Government’s Coronavirus Job retention Scheme extended to the end of June and further guidance issued. BLM comments

The Chancellor Rishi Sunak announced on Friday 17 April 2020 that the Coronavirus Job Retention Scheme has been extended by one month to the end of June to reflect the continuing lockdown and social distancing measures in place across the UK.

The scheme, which allows firms to furlough employees with the government paying cash grants of 80% of their wages up to a maximum of £2,500, was originally open for three months and backdated from the 1 March to the end of May.

However, the Chancellor said he would keep the scheme under review and extend it if necessary.

Julian Cox, head of employment law, London at BLM commented:

"The extension of the furlough scheme is a welcome move for employers across the country with lockdown continuing. This provides some reassurance at least for businesses and allows for the continued protection of millions of jobs at a time of great uncertainty."

The real question though given that social distancing measures of one sort or another seem likely to be in place for some time to come is how long are they sustainable for?"

Publication of new guidance

The government also published further guidance on the Coronavirus job retention scheme on Friday April 17 2020.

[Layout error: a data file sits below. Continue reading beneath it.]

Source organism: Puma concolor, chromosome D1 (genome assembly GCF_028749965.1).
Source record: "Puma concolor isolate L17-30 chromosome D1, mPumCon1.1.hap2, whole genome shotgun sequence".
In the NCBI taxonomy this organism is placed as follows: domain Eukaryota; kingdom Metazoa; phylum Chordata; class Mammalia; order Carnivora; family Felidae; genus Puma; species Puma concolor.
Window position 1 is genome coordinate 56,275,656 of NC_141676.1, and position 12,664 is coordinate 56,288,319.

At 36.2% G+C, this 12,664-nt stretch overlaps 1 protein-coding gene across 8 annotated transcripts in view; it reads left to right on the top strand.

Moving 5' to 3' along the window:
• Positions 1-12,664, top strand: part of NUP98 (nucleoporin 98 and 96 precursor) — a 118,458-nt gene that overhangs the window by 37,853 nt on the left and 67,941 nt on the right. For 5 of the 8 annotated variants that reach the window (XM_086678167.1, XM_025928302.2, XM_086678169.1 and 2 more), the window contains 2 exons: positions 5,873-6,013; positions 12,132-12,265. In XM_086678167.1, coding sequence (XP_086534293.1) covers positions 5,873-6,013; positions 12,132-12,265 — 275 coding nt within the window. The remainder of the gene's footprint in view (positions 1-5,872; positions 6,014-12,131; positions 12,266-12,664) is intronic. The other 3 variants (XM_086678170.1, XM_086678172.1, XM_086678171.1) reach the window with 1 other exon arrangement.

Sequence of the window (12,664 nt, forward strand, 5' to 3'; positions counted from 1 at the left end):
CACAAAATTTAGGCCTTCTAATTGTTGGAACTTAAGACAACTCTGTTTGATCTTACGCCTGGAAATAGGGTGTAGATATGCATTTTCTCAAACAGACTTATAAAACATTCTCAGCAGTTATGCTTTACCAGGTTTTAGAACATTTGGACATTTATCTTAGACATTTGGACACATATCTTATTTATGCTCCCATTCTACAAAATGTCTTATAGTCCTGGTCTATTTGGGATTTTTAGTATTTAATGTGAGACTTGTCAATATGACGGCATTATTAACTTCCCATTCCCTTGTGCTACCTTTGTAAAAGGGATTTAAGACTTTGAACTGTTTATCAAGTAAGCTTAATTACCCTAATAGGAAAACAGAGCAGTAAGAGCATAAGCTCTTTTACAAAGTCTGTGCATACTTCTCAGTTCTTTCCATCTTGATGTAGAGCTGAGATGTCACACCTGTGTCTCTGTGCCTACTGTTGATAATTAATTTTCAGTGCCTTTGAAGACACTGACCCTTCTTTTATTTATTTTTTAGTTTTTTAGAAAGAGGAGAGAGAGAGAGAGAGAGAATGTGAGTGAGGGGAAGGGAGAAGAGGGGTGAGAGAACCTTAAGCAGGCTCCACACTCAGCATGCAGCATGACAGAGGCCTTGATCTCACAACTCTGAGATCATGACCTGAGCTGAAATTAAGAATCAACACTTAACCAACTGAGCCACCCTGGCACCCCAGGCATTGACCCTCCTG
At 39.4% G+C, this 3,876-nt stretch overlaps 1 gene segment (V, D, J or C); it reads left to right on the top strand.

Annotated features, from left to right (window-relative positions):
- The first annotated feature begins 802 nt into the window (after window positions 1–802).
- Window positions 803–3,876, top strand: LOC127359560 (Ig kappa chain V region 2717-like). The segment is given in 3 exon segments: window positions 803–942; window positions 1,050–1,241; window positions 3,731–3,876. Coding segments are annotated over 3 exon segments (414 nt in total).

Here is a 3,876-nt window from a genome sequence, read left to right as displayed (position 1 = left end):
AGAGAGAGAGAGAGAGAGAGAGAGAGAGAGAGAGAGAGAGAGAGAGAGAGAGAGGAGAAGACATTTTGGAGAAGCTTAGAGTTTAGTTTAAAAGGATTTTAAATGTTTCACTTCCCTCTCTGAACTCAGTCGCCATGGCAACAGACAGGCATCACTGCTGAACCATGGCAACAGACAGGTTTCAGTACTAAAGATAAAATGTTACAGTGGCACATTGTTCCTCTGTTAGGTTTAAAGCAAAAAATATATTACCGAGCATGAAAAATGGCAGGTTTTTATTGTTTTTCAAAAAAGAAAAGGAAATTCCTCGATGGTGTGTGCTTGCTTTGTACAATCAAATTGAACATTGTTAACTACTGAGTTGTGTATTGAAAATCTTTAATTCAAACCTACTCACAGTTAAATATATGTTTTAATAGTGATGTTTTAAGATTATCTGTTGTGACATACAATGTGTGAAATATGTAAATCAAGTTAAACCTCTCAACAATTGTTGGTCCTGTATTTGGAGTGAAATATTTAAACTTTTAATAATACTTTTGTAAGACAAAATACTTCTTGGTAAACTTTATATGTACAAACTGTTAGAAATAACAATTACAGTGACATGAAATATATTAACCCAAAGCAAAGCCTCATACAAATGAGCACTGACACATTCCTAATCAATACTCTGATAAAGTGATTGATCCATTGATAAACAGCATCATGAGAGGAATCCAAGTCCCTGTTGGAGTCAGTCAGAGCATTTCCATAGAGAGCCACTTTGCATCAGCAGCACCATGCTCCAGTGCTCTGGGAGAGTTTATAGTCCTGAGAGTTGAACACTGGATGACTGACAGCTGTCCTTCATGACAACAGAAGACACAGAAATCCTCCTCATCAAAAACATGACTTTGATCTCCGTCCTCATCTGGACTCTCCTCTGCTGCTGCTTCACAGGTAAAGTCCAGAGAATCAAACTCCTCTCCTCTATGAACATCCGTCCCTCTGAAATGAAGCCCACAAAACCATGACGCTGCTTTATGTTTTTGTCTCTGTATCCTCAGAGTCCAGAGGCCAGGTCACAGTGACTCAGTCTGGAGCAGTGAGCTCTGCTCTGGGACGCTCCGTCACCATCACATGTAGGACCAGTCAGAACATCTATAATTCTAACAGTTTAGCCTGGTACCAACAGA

Julian commented:

"There are a number of take home points from the new guidance. Firstly, whilst clumsily worded, there no longer appears to be a need for employees to provide confirmation in writing of their consent to being furloughed. Guidance has also been expanded dealing with those on fixed term contracts. Essentially, fixed term contracts must be extended or renewed before they expire otherwise the employer cannot furlough. Finally clarification has been provided on holiday pay. According to the guidance if a furloughed employee takes holiday, the employer should pay their usual holiday pay in accordance with the Working Time Regulations."

Julian also noted:

"Looking at the notes to the latest guidance there are still some areas where guidance is missing from the guidance itself. Employers should therefore expect further guidance to be issued in the coming days."



Disclaimer: This document does not present a complete or comprehensive statement of the law, nor does it constitute legal advice. It is intended only to highlight issues that may be of interest to customers of BLM. Specialist legal advice should always be sought in any particular case.